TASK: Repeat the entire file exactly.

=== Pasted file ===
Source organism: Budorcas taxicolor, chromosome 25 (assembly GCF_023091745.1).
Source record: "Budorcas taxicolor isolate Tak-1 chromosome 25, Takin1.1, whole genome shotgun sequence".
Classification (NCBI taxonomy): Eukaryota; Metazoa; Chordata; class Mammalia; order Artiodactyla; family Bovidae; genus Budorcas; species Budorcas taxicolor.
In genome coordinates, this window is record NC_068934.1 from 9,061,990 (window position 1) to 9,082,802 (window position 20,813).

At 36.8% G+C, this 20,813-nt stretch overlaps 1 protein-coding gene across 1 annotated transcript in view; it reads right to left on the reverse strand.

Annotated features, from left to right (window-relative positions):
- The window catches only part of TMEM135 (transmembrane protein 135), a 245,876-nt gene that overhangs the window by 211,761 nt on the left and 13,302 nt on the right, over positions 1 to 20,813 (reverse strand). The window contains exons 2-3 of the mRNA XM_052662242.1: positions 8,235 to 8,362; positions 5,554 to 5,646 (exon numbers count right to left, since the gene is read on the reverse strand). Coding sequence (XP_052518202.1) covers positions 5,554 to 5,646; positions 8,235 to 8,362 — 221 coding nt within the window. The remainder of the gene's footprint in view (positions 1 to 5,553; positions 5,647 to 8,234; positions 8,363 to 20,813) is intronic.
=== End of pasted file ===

Source organism: Budorcas taxicolor, chromosome 25 (assembly GCF_023091745.1).
Source record: "Budorcas taxicolor isolate Tak-1 chromosome 25, Takin1.1, whole genome shotgun sequence".
Classification (NCBI taxonomy): Eukaryota; Metazoa; Chordata; class Mammalia; order Artiodactyla; family Bovidae; genus Budorcas; species Budorcas taxicolor.
In genome coordinates, this window is record NC_068934.1 from 9,061,990 (window position 1) to 9,082,802 (window position 20,813).

At 36.8% G+C, this 20,813-nt stretch overlaps 1 protein-coding gene across 1 annotated transcript in view; it reads right to left on the reverse strand.

Annotated features, from left to right (window-relative positions):
- The window catches only part of TMEM135 (transmembrane protein 135), a 245,876-nt gene that overhangs the window by 211,761 nt on the left and 13,302 nt on the right, over positions 1 to 20,813 (reverse strand). The window contains exons 2-3 of the mRNA XM_052662242.1: positions 8,235 to 8,362; positions 5,554 to 5,646 (exon numbers count right to left, since the gene is read on the reverse strand). Coding sequence (XP_052518202.1) covers positions 5,554 to 5,646; positions 8,235 to 8,362 — 221 coding nt within the window. The remainder of the gene's footprint in view (positions 1 to 5,553; positions 5,647 to 8,234; positions 8,363 to 20,813) is intronic.